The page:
Kukuiolono History

Situated on a high plateau on the south coast of Kaua’i is Kukuiolono Park & Golf Course. Once the home of Walter D. McBryde, it is now a public park and contains a 9 hole, par 36 golf course of extraordinary beauty. The park in entered from Papalina Road above Kalaheo through the gates given by Mr. McBryde in memory of his mother Elizabeth Moley McBryde who died in 1926. It was Mrs. McBryde who, as a widow with six young children, created the huge Wahiawa Ranch which led to the foundation of McBryde Sugar Company and now the Kaua’i Coffee Company.

Walter McBryde, the second son, inherited a generous amount of energy and enterprise. At the time of his death in 1930 he was manager of Kaua’i Pineapple Company, a position he had held since the organization of that company in 1906. He had been a representative to the Territorial Legislature and a member of the Kaua’i Board of Supervisors for 16 years. Among his accomplishments, there was the starting of the comprehensive homesteading scheme and the beautifications of the highways in the Koloa District.

During his lifetime Mr. McBryde created an irrevocable trust of his 346 acres of land, a considerable sum of land to be used as a recreation area for all times for the benefit of the public regardless of race or creed. He also left money in his Will for the upkeep of the park. The community building/pro shop, dedicated in 1972, was built with funds from the McBryde Trust.

Kukuiolono means “the torch of Lono”. Lono was the Hawaiian God of Agriculture and was reputed to have lived on this hill. By an agreement with the fishermen in the district, and the fishermen at sea, a huge torch was kept burning at night. This light could be seen along the whole south coast of Kaua’i from Niihau to Koloa. The fishermen relied on this light to navigate.

In 1907 Walter McBryde built his home at Kukuiolono, located to the right of the present Japanese Garden. Through the years, trees, gardens, walkways, Hawaiian historical stones and a sports field were added to the park. In 1911 on the perimeter of the playing field a 30 ft. wide race track was added. Much later, after World War 11 ended, the park was re-opened. The track was used for horse racing until the golf course was completed in 1956. The race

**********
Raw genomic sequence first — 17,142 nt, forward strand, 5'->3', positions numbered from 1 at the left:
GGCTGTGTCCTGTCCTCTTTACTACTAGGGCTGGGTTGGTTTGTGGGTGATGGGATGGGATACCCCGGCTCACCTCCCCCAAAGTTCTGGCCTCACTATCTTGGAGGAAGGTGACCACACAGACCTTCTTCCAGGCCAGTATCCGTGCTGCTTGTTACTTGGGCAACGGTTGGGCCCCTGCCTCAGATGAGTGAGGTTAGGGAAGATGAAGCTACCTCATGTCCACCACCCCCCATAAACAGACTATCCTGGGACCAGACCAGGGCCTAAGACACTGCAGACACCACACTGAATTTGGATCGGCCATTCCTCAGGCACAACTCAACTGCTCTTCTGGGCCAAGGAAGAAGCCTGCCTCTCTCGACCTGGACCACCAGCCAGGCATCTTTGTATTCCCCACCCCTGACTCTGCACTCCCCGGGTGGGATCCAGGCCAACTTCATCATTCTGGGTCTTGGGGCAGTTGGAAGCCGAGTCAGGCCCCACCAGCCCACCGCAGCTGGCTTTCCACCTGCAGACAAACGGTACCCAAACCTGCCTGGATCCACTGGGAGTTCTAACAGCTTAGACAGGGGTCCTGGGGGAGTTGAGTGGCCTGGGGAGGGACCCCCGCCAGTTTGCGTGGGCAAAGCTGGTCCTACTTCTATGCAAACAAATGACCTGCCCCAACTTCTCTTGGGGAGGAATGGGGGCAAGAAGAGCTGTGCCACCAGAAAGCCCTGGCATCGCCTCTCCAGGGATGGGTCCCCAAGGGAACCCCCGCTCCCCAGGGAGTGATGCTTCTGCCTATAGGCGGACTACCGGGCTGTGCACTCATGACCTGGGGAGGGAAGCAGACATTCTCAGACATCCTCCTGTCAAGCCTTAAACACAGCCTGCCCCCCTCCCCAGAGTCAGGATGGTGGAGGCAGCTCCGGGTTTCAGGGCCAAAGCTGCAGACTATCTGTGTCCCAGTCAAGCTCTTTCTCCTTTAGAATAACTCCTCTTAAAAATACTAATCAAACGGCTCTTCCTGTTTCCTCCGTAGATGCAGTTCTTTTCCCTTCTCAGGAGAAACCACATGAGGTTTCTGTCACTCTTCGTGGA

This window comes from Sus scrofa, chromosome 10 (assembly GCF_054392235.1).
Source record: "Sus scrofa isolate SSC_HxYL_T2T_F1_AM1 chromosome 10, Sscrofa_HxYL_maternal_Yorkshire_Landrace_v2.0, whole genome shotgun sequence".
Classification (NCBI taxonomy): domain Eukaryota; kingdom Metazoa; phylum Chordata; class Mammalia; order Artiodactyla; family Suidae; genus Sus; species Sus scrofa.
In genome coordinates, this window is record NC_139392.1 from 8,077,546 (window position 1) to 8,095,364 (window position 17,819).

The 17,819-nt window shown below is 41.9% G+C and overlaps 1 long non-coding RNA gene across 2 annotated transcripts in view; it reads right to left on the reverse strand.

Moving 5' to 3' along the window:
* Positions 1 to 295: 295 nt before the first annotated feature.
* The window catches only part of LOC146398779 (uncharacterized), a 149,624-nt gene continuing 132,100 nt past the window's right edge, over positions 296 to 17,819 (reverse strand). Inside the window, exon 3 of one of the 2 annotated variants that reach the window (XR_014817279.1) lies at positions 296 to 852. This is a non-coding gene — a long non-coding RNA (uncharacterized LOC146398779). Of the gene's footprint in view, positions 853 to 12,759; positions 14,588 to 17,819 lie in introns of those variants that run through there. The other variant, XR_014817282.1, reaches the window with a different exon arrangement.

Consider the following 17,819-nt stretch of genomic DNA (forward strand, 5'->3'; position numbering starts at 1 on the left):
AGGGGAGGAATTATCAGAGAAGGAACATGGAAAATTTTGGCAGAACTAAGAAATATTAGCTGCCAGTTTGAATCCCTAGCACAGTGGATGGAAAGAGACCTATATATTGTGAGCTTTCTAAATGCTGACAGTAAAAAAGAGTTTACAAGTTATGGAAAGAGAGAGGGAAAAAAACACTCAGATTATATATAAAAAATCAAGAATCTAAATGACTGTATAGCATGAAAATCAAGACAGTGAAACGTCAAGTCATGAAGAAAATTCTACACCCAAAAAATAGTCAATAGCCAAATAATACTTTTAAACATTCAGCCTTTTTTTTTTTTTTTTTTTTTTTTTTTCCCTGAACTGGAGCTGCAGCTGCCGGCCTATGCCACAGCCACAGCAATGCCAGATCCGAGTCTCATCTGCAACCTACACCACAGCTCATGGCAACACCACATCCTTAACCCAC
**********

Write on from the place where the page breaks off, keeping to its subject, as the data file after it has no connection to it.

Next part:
track is still noticeable on the outer edges of the 1st and 9th holes of the golf course.

The Garden Island, Volume 8, Number 42, Page 1. October 24, 1911. Kukuiolono Park dedicated, 1911.

Kukuiolono Park opens, Nov. 3, 1911.

November third will be a big day at the Kukuiolono Park, the new McBryde Park. The occasion will be the celebration of the Mikado’s birthday anniversary and the amusements arranged for the day include horse racing, sulky racing, bicycle and foot racing, as well as various other athletic sports.

The program will open at 9 a. m. and probably continue throughout the entire day for it is not the custom of the Mikado’s subjects to do things on a half-way measure.

The judges for the various contests will be K. W. Kinney, Charlie Aki and F. L. Voller. The management of the track will be in the hands of J. C. Jerves. Invitations have gone out broadcast and an immense crowd is most sure to be there.

(Garden Island, 10/24/1911, p. 1)

The Garden Island, Volume 8, Number 43, Page 1. October 31, 1911.


Flag Pole Exercises Mark the Dedication Of Beautiful Park to The Public By Walter D. McBryde.


A Gift Which Will be long Appreciated by All True Lovers of the Various Kinds of Sport.

The Kukuiolono Park, which was recently dedicated to the public by Walter McBryde, with flag raising ceremonies is a gift which carries more significance than can be realized by a passing thought. It means much as an everlasting stimulous to athletic sports of every discription and is further indication of the thoughtfulness of the donor laboring class, has become a second nature.

The park is situated makai the government road, perhaps a mile, but a splendid approach has been provided over which an auto glides up the glade, with perfect ease. A graded race track 30 ft. wide encircles the park, while the inside is arranged for baseball, football and any other desirable sports. The location of the park may probably lead to a centralization of all sporting events from Makaweli to Koloa, as it is situated at Homestead, a sort of half-way place between the above places.

(Garden Island, 10/31/1911, p. 1)